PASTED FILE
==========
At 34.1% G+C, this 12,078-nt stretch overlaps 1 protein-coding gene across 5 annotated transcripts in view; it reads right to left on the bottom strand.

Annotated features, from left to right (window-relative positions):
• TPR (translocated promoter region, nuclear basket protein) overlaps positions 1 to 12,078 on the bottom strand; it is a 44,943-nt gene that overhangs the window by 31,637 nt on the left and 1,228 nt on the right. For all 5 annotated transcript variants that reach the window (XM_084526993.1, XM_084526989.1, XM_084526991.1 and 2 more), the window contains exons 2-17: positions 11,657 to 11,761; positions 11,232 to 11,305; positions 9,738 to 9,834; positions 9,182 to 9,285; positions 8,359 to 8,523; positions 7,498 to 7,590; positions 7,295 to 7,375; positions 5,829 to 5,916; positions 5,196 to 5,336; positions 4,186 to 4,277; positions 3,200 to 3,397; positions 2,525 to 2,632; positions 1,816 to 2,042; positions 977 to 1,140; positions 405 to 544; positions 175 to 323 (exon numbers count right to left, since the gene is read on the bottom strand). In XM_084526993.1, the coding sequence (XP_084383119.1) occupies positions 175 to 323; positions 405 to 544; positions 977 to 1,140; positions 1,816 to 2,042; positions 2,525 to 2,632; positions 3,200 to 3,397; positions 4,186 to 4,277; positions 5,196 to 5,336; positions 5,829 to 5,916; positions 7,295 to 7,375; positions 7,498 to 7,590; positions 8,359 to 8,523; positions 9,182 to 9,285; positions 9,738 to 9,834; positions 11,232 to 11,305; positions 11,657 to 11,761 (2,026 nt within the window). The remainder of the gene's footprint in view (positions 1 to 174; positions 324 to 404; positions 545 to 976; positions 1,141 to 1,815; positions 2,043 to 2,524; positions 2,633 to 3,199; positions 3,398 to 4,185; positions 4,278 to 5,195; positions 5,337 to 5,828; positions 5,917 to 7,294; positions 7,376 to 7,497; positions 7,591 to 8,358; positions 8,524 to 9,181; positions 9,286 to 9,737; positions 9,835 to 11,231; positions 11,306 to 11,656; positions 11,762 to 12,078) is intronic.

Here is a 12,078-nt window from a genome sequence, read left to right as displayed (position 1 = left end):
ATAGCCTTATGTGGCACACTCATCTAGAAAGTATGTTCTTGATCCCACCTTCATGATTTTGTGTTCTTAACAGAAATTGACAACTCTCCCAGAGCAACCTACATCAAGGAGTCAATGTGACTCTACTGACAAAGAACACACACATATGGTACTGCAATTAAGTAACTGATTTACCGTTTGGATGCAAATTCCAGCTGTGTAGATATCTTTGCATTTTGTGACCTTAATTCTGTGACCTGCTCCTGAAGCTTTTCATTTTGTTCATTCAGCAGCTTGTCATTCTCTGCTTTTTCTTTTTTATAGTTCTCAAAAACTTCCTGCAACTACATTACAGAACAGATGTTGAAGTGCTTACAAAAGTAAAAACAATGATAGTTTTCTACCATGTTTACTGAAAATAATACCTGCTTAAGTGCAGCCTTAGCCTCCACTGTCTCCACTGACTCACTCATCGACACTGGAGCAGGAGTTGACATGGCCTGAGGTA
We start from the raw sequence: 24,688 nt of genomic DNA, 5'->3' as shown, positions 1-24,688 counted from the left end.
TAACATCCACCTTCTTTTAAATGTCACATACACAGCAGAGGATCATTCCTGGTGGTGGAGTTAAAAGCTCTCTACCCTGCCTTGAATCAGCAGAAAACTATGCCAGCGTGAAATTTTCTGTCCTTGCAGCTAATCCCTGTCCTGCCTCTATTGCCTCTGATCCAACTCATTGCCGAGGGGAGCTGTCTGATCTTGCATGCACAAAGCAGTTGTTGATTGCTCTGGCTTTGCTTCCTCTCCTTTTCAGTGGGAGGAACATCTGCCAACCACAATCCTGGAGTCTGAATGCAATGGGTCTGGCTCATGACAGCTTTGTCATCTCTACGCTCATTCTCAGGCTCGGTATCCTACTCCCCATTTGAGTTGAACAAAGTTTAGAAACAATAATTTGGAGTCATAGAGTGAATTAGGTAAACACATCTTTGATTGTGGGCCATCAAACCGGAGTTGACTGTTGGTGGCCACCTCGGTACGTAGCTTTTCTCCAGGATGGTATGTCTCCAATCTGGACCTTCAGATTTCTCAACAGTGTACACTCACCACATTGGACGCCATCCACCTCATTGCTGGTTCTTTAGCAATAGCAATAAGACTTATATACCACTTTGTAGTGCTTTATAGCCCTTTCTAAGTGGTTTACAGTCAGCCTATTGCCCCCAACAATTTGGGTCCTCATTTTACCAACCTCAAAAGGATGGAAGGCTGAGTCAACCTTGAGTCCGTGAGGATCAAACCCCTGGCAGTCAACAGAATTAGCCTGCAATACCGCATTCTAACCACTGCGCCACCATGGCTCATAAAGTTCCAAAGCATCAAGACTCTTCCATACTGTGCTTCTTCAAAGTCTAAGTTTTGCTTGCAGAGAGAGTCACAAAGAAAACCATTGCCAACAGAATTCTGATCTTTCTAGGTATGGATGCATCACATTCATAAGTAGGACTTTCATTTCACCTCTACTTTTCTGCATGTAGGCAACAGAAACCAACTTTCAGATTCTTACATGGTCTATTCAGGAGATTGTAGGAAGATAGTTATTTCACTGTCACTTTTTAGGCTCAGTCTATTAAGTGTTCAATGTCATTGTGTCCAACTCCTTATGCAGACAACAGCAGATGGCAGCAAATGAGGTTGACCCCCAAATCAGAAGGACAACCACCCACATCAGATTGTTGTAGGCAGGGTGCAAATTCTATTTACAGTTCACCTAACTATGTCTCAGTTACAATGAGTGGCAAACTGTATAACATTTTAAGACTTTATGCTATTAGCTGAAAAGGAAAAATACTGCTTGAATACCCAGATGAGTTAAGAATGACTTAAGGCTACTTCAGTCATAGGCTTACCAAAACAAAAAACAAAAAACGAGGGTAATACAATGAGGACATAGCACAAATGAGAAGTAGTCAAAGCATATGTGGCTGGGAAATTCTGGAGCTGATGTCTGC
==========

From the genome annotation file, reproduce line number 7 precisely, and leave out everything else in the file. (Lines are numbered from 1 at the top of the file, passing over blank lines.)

TAACATCCACCTTCTTTTAAATGTCACATACACAGCAGAGGATCATTCCTGGTGGTGGAGTTAAAAGCTCTCTACCCTGCCTTGAATCAGCAGAAAACTATGCCAGCGTGAAATTTTCTGTCCTTGCAGCTAATCCCTGTCCTGCCTCTATTGCCTCTGATCCAACTCATTGCCGAGGGGAGCTGTCTGATCTTGCATGCACAAAGCAGTTGTTGATTGCTCTGGCTTTGCTTCCTCTCCTTTTCAGTGGGAGGAACATCTGCCAACCACAATCCTGGAGTCTGAATGCAATGGGTCTGGCTCATGACAGCTTTGTCATCTCTACGCTCATTCTCAGGCTCGGTATCCTACTCCCCATTTGAGTTGAACAAAGTTTAGAAACAATAATTTGGAGTCATAGAGTGAATTAGGTAAACACATCTTTGATTGTGGGCCATCAAACCGGAGTTGACTGTTGGTGGCCACCTCGGTACGTAGCTTTTCTCCAGGATGGTATGTCTCCAATCTGGACCTTCAGATTTCTCAACAGTGTACACTCACCACATTGGACGCCATCCACCTCATTGCTGGTTCTTTAGCAATAGCAATAAGACTTATATACCACTTTGTAGTGCTTTATAGCCCTTTCTAAGTGGTTTACAGTCAGCCTATTGCCCCCAACAATTTGGGTCCTCATTTTACCAACCTCAAAAGGATGGAAGGCTGAGTCAACCTTGAGTCCGTGAGGATCAAACCCCTGGCAGTCAACAGAATTAGCCTGCAATACCGCATTCTAACCACTGCGCCACCATGGCTCATAAAGTTCCAAAGCATCAAGACTCTTCCATACTGTGCTTCTTCAAAGTCTAAGTTTTGCTTGCAGAGAGAGTCACAAAGAAAACCATTGCCAACAGAATTCTGATCTTTCTAGGTATGGATGCATCACATTCATAAGTAGGACTTTCATTTCACCTCTACTTTTCTGCATGTAGGCAACAGAAACCAACTTTCAGATTCTTACATGGTCTATTCAGGAGATTGTAGGAAGATAGTTATTTCACTGTCACTTTTTAGGCTCAGTCTATTAAGTGTTCAATGTCATTGTGTCCAACTCCTTATGCAGACAACAGCAGATGGCAGCAAATGAGGTTGACCCCCAAATCAGAAGGACAACCACCCACATCAGATTGTTGTAGGCAGGGTGCAAATTCTATTTACAGTTCACCTAACTATGTCTCAGTTACAATGAGTGGCAAACTGTATAACATTTTAAGACTTTATGCTATTAGCTGAAAAGGAAAAATACTGCTTGAATACCCAGATGAGTTAAGAATGACTTAAGGCTACTTCAGTCATAGGCTTACCAAAACAAAAAACAAAAAACGAGGGTAATACAATGAGGACATAGCACAAATGAGAAGTAGTCAAAGCATATGTGGCTGGGAAATTCTGGAGCTGATGTCTGC